Take the example of Islam, and the notion of Jihad, which roughly translated means struggle. A student of mine gave me a series of articles written by the Pakistani academic and journalist, Eqbal Ahmed, in the Karachi-based newspaper, Dawn. In one of these articles, Eqbal distinguished between two broad traditions in the understanding of Jihad. The first, called "little Jihad," thinks of Jihad as a struggle against external enemies of Islam. It is an Islamic version of the Christian notion of "just war". The second, called "big Jihad," thinks of Jihad as more of a spiritual struggle against the self in a contaminated world.

All of this is true, but I don't think it explains terrorism. I remain deeply skeptical that we can read people's political behavior from their religion, or from their culture. Remember, it was not so long ago that some claimed that the behavior of others could be read from their genes. Could it be true that an orthodox Muslim is a potential terrorist? Or, the same thing, that an Orthodox Jew is a potential terrorist and only a Reform Jew is capable of being tolerant of those who do not share his convictions?

I am aware that this does not exhaust the question of culture and politics. How do you make sense of politics that consciously wears the mantle of religion? Take, for example the politics of Osama bin Laden and al-Qaida, both of whom claim to be waging a Jihad, a just war against the enemies of Islam? How do we make sense of this? I want to suggest that we turn the cultural theory of politics on its head. Rather than see this politics as the outcome of an archaic culture, I suggest we see neither the culture not the politics as archaic, but both as very contemporary outcomes of equally contemporary conditions, relations and conflicts. Instead of dismissing history and politics as does culture talk, I suggest we place cultural debates in historical and political contexts. Terrorism is not a cultural residue in modern politics. Rather, terrorism is a modern construction. Even when it tries to harness one or another aspect of tradition and culture, it puts this at the service of a modern project.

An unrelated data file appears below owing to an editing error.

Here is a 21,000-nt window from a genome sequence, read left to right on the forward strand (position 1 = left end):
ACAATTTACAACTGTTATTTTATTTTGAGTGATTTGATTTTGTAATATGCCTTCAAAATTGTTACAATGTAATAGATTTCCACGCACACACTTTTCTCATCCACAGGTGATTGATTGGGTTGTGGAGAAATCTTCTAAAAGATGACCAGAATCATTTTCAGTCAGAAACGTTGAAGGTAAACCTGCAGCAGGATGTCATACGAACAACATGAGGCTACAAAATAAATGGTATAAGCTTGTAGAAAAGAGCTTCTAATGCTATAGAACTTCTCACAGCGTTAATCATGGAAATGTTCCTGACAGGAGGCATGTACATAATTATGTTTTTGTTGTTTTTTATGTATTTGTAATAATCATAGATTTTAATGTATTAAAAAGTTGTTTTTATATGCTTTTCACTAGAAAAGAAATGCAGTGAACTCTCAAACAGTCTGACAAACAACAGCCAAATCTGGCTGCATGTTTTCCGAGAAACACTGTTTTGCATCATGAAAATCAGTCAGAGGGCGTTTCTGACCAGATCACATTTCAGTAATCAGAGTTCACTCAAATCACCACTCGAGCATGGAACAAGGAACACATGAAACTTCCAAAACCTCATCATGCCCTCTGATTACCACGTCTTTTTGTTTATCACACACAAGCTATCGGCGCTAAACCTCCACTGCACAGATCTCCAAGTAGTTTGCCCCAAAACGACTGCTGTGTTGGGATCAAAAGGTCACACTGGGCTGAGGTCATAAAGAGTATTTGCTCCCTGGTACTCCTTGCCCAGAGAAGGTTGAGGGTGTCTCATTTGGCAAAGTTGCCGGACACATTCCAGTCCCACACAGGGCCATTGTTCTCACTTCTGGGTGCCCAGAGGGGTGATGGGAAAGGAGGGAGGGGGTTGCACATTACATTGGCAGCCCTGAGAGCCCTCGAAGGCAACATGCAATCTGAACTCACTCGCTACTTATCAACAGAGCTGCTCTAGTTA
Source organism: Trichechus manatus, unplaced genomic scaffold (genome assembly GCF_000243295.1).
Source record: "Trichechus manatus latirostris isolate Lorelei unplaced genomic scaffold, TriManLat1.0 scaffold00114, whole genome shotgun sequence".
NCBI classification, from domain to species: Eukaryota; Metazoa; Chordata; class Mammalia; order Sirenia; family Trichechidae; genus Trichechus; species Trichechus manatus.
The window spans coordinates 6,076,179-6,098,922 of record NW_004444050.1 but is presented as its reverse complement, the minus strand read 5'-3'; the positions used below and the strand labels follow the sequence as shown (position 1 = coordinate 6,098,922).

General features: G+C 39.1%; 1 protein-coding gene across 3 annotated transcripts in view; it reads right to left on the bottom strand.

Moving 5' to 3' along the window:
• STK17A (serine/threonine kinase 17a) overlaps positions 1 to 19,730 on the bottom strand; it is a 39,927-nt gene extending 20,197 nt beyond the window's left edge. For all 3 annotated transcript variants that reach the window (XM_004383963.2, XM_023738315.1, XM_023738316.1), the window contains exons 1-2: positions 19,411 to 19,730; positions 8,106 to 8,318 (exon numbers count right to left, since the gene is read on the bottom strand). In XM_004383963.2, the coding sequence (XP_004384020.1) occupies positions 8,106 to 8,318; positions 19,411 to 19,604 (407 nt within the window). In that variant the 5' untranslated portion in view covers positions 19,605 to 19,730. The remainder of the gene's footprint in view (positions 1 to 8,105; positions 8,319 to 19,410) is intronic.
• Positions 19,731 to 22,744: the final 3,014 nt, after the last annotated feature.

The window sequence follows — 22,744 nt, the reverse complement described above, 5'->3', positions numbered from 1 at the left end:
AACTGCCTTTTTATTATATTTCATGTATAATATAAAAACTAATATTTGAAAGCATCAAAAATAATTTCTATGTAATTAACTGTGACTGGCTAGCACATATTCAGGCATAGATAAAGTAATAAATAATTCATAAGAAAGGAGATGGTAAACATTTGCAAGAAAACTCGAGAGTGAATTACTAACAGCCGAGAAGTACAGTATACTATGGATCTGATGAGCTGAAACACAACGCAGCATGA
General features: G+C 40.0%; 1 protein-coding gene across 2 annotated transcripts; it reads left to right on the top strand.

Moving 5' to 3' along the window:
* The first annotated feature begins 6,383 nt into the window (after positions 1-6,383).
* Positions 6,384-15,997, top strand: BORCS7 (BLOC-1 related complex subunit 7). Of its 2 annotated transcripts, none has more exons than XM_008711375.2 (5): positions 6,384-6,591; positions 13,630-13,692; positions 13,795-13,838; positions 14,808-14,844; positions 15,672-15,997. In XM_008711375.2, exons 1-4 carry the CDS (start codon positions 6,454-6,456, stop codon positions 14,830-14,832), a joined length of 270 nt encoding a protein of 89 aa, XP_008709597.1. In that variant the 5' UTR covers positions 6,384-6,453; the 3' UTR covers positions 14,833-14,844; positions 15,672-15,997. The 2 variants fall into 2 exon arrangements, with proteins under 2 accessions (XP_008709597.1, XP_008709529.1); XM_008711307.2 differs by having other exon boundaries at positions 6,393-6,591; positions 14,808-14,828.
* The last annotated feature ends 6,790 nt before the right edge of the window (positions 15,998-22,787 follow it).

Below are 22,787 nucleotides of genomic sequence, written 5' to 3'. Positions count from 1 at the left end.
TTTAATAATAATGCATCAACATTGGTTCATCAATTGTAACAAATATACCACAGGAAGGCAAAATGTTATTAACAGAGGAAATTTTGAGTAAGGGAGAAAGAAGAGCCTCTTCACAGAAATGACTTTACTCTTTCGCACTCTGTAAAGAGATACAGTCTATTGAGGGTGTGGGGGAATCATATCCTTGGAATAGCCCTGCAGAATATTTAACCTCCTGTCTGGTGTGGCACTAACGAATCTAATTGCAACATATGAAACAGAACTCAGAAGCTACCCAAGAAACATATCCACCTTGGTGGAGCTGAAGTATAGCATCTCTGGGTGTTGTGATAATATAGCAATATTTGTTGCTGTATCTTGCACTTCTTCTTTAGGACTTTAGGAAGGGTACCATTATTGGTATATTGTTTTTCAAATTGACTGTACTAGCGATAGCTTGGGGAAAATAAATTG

Eqbal Ahmed writes of a television image from 1985, of Ronald Reagan meeting a group of turbaned men, all Afghani, all leaders of the Mujaheddin. After the meeting, Reagan brought them out into the White House lawn, and introduced them to the media in these words: "These gentlemen are the moral equivalents of America's founding fathers." This was the moment when official America tried to harness one version of Islam in a struggle against the Soviet Union. Before exploring the politics of it, let me clarify the historical moment. 1975 was the year of American defeat in Indochina. 1975 was also the year the Portuguese empire collapsed in Africa. It was the year the center of gravity of the Cold War shifted from Southeast Asia to Southern Africa. The question was: who would pick up the pieces of the Portuguese empire, the US or the Soviet Union?

As the center of gravity of the Cold War shifted, from Southeast Asia to Southern Africa, there was also a shift in US strategy. The Nixon Doctrine had been forged towards the closing years of the Vietnam War but could not be implemented at that late stage - the doctrine that "Asian boys must fight Asian wars" - was really put into practice in Southern Africa. In practice, it translated into a US decision to harness, or even to cultivate, terrorism in the struggle against regimes it considered pro-Soviet. In Southern Africa, the immediate result was a partnership between the US and apartheid South Africa, accused by the UN of perpetrating "a crime against humanity." Reagan termed this new partnership "constructive engagement."South Africa became both conduit and partner of the US in the hot war against those governments in the region considered pro-Soviet.